- By Dana Sparks
Something to Think About: True seeing
Dr. Amit Sood says, "See others as they wish to be seen."
I hardly see others these days, let alone see their true self. This is partly because of my weak attention. Research shows that presently an average person can maintain sustained attention for only about eight seconds (compared to nine seconds for the goldfish). Our ability to alternate attention (as in multitasking) has replaced our sustained attention.
Weakened attention, by default, becomes superficial and wandering. A brain with weakened attention usually becomes busy in its own monologue. It has limited dispensable attention and patience to truly notice others. As a result it sees others not as they are but as it has already decided it will see them. That decision depends on the brain’s current preferences.
My preferences depend on who I think I am. That’s important because I am likely to become a near-identical twin of whoever I think I am. If I think I am a bundle of desires, I will look at others as objects to fulfill my desires. If I think I am a blob of kindness, I will look at others with intentional kindness.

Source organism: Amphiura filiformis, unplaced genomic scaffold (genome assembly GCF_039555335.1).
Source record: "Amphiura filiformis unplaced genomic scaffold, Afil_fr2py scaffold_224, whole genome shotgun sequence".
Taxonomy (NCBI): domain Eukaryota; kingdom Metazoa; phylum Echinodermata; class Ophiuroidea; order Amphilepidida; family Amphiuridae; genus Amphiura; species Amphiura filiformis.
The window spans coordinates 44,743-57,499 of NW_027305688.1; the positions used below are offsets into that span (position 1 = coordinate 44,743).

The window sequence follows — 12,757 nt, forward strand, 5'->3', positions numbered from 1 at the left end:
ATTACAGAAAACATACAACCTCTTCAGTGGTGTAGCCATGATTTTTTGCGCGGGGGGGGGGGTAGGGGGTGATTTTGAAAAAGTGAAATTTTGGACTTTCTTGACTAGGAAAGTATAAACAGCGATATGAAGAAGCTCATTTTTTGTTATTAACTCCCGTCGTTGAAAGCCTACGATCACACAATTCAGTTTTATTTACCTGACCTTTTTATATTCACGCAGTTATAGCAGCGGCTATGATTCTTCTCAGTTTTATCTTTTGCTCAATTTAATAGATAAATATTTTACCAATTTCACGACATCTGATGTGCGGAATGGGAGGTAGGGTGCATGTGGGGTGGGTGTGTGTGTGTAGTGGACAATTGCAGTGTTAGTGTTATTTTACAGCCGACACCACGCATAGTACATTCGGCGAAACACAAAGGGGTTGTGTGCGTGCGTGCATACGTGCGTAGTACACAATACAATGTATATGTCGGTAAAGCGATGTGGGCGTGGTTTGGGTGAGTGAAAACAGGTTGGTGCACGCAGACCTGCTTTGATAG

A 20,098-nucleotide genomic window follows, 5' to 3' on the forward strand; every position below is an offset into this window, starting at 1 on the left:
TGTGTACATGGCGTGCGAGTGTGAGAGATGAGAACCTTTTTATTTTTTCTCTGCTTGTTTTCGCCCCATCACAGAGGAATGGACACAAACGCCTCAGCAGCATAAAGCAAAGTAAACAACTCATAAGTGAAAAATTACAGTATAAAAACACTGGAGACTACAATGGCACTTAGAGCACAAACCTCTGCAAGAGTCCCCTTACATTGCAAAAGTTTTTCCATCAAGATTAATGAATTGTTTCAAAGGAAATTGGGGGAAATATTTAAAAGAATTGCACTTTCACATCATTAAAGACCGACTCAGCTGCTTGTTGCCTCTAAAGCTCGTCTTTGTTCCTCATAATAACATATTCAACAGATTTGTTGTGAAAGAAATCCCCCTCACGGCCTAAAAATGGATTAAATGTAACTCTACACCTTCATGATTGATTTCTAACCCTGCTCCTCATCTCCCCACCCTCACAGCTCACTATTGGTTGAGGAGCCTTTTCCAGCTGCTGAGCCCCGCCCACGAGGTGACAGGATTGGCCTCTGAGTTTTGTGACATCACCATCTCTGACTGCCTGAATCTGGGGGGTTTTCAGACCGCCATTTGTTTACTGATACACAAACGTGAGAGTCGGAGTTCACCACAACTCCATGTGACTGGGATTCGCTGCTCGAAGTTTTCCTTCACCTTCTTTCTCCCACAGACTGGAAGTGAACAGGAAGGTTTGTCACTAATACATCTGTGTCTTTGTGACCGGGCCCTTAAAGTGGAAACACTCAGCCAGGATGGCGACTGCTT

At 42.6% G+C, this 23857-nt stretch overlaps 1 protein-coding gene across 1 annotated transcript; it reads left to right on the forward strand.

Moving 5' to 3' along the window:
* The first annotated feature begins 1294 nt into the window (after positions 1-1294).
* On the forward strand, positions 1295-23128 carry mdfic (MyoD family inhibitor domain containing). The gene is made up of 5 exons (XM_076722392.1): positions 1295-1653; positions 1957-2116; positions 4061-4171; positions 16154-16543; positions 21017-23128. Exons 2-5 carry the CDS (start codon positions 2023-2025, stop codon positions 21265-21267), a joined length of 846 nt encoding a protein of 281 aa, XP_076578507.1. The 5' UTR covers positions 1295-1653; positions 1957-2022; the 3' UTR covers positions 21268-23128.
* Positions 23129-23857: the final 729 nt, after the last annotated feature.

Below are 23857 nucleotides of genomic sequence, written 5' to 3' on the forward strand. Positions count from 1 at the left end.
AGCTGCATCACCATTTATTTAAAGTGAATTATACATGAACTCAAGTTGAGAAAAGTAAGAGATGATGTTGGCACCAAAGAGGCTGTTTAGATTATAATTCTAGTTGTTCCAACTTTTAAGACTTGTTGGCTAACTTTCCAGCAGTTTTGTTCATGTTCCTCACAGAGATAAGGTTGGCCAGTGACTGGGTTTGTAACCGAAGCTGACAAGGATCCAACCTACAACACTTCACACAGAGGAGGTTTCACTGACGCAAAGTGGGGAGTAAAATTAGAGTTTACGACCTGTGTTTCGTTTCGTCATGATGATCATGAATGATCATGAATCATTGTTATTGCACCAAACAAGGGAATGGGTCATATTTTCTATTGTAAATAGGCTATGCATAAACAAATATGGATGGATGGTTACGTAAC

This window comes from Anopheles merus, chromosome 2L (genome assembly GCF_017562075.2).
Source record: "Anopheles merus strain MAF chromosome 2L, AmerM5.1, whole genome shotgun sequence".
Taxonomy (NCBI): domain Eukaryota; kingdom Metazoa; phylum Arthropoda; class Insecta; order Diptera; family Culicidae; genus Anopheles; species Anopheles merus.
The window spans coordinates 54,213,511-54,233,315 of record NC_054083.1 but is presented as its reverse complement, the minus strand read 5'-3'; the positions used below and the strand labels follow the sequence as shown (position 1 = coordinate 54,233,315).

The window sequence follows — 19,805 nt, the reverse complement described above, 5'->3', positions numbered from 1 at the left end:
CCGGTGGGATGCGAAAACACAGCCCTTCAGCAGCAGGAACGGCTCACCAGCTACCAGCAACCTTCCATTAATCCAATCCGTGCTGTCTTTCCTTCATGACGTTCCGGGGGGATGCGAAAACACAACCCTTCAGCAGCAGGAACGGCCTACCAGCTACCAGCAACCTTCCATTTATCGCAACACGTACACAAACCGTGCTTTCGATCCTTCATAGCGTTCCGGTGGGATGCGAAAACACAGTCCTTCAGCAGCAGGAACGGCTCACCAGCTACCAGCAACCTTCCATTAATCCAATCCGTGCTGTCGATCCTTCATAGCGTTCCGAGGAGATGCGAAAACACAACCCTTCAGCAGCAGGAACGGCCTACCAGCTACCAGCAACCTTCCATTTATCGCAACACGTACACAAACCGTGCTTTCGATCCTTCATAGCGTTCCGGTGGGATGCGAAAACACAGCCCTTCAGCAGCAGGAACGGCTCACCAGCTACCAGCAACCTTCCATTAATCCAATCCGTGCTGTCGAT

My untrained automatic version marinates in wants. Every waking moment, my sensory receptors crave stimulation, carrying to my mind a message of pleasure and gratification. That’s the animal within me, my limited self.
But I have within me a different, more intentional version. It still has wants, but mostly healthy and disciplined wants. Its conscious moments are crowded by the desire to be kind. Its wants support kindness. Guided by these wants, I see others within their circles of love. I see them as they wish to be seen. I see the good in them. I then start living in a different, kinder world.
I hope we all will live in a kinder inner world, so we can create a kinder outer world. We can, if we look at ourselves not as a bundle of desires but as a being of kindness.
May you treat yourself with kindness; may you help others treat themselves with kindness.